Sunday, August 15, 2004

Wrong number

Collections Made Easy: Fast, Efficient, Proven Techniques to Get Cash from Your CustomersHere's something that's sure to raise your blood pressure. Say, you walk in the door after a long weekend and play your voicemail messages. One of the messages says, in a voice that sounds like Peter Jennings on steroids:

Hello, this is Private Detective Scott Peters calling about a matter that may or may not involve you. Please call 1-866-555-5555 as soon as possible to resolve this matter.

Then you play another message, recorded the next day, which says:

This is Private Detective Scott Peters with Federated Security calling about an urgent matter. Please call 1-866-555-5555 immediately to resolve this matter.

So I'm pretty convinced that this is a scam or that we forgot to pay a bill somewhere along the line. We're punctual with our bills, but mistakes happen. Like the time in '95 that our water got shut off for several hours when we lost the water bill and never got the "warning notice" that supposedly was sent.

So I called up Private Detective Scott Peters. As expected, I got a pleasant you lady who identified herself as representative 4110. In a call-center. Probably east of Mumbai. I said that I'd received these mysterious calls and wanted an explanation. She asked for my phone number. She paused as she looked it up.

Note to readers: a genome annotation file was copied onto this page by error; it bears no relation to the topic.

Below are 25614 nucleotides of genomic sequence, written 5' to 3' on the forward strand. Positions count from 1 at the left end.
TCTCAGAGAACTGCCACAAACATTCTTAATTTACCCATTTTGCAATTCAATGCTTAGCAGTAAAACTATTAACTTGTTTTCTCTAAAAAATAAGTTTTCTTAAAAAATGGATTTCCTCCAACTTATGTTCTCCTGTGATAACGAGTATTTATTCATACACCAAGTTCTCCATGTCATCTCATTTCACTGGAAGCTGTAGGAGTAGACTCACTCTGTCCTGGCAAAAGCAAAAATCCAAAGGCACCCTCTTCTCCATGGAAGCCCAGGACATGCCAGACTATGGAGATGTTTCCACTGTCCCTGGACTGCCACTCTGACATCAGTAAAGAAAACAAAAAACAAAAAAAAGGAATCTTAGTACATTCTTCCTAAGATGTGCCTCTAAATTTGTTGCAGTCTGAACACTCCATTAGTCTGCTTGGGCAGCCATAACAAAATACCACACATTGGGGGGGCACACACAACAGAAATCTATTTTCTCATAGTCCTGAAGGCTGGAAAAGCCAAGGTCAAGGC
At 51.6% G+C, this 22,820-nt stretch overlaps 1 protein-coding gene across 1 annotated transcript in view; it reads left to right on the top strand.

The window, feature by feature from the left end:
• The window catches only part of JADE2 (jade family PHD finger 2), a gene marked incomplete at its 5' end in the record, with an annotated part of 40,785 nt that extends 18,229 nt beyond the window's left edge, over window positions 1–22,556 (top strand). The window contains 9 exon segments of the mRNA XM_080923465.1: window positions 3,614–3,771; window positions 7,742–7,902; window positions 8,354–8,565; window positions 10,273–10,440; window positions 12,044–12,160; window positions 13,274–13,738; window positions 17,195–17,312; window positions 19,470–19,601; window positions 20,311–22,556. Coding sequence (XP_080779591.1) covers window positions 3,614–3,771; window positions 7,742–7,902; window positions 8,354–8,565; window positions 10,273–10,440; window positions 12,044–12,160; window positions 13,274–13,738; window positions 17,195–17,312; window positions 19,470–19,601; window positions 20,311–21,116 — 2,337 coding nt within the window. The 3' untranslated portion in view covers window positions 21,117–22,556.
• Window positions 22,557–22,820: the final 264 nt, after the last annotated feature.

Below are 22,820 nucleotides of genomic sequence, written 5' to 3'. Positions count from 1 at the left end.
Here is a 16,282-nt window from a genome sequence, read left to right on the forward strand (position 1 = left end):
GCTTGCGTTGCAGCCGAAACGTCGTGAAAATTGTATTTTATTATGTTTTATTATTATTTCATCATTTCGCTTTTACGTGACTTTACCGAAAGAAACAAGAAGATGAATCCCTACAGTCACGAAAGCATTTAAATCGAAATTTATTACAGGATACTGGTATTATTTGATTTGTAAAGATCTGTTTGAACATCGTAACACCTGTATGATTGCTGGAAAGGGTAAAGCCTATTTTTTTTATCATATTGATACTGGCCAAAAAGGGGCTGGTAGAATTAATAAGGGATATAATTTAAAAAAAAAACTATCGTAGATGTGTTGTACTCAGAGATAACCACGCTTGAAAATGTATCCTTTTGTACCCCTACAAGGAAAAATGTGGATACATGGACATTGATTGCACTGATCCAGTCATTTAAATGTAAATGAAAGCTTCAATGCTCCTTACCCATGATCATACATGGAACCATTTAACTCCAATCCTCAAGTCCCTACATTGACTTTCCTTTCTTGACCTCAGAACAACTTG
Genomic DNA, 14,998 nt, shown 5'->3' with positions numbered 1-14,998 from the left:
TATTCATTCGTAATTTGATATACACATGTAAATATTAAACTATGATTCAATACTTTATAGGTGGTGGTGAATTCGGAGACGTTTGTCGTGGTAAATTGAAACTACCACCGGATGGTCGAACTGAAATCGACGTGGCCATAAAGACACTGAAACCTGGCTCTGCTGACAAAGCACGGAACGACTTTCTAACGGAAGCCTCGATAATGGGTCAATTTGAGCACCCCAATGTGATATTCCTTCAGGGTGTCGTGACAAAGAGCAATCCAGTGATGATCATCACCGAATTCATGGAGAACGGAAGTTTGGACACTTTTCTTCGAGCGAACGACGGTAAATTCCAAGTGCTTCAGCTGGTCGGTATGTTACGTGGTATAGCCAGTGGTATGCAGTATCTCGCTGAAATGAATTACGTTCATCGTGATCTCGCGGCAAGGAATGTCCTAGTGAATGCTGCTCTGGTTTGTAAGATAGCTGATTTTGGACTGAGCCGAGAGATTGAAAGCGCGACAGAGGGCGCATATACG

"Does Deborah Ross live in this house?", she asked. No, I responded.

"Is this phone number located at 312 West Oaks Boulevard?" No.

"Do you know a Deborah Ross?". No.

"Thank you. We'll take you off our list and will not contact you again." Disconnect.

The nearest I can figure is that this is a heavy-duty collections company that has bought a lot of bad debt on the cheap and is trying to collect it. For example, the credit-card companies can sell their uncollected debt to third-parties for fractions of the face value. A third-party company is then legally permitted to attempt to collect it and keep whatever they make. It can be a lucractive business, I'm sure. And this sort of call probably represents a new weapon in the collections war: ultra-aggressive lead investigation of people with the same surnames.

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